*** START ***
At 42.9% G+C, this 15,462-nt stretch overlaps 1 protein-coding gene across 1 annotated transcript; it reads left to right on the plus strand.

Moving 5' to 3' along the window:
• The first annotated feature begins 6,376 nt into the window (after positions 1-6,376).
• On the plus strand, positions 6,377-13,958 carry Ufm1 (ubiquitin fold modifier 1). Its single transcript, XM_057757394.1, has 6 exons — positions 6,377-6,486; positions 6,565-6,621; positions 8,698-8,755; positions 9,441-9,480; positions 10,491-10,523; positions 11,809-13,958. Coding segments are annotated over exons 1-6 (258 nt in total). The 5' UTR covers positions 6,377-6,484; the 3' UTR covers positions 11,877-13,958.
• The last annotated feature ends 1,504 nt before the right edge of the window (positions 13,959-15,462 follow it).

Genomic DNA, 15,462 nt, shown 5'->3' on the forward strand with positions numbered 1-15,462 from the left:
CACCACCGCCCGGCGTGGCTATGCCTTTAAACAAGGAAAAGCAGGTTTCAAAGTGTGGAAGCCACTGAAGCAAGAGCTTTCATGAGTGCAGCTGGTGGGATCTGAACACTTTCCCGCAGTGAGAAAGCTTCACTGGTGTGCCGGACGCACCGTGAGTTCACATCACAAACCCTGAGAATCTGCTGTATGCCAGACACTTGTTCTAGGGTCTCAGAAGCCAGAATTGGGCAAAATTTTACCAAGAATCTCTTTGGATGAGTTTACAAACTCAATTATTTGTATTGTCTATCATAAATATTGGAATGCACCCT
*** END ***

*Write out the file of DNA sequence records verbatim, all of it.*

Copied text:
At 42.9% G+C, this 15,462-nt stretch overlaps 1 protein-coding gene across 1 annotated transcript; it reads left to right on the plus strand.

Moving 5' to 3' along the window:
• The first annotated feature begins 6,376 nt into the window (after positions 1-6,376).
• On the plus strand, positions 6,377-13,958 carry Ufm1 (ubiquitin fold modifier 1). Its single transcript, XM_057757394.1, has 6 exons — positions 6,377-6,486; positions 6,565-6,621; positions 8,698-8,755; positions 9,441-9,480; positions 10,491-10,523; positions 11,809-13,958. Coding segments are annotated over exons 1-6 (258 nt in total). The 5' UTR covers positions 6,377-6,484; the 3' UTR covers positions 11,877-13,958.
• The last annotated feature ends 1,504 nt before the right edge of the window (positions 13,959-15,462 follow it).

Genomic DNA, 15,462 nt, shown 5'->3' on the forward strand with positions numbered 1-15,462 from the left:
CACCACCGCCCGGCGTGGCTATGCCTTTAAACAAGGAAAAGCAGGTTTCAAAGTGTGGAAGCCACTGAAGCAAGAGCTTTCATGAGTGCAGCTGGTGGGATCTGAACACTTTCCCGCAGTGAGAAAGCTTCACTGGTGTGCCGGACGCACCGTGAGTTCACATCACAAACCCTGAGAATCTGCTGTATGCCAGACACTTGTTCTAGGGTCTCAGAAGCCAGAATTGGGCAAAATTTTACCAAGAATCTCTTTGGATGAGTTTACAAACTCAATTATTTGTATTGTCTATCATAAATATTGGAATGCACCCT